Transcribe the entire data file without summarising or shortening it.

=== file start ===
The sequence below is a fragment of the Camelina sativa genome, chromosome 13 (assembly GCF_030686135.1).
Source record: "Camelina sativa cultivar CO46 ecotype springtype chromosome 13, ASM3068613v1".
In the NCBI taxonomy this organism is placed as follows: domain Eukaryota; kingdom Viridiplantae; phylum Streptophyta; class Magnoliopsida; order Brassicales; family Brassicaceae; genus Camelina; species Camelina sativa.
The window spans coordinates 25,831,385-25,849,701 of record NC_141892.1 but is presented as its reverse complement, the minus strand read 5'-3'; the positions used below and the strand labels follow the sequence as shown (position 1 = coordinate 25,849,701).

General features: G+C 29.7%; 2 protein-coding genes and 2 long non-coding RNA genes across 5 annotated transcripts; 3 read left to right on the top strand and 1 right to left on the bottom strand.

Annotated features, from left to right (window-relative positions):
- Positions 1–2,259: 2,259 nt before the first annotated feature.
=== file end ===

The sequence below is a fragment of the Camelina sativa genome, chromosome 13 (assembly GCF_030686135.1).
Source record: "Camelina sativa cultivar CO46 ecotype springtype chromosome 13, ASM3068613v1".
In the NCBI taxonomy this organism is placed as follows: domain Eukaryota; kingdom Viridiplantae; phylum Streptophyta; class Magnoliopsida; order Brassicales; family Brassicaceae; genus Camelina; species Camelina sativa.
The window spans coordinates 25,831,385-25,849,701 of record NC_141892.1 but is presented as its reverse complement, the minus strand read 5'-3'; the positions used below and the strand labels follow the sequence as shown (position 1 = coordinate 25,849,701).

General features: G+C 29.7%; 2 protein-coding genes and 2 long non-coding RNA genes across 5 annotated transcripts; 3 read left to right on the top strand and 1 right to left on the bottom strand.

Annotated features, from left to right (window-relative positions):
- Positions 1–2,259: 2,259 nt before the first annotated feature.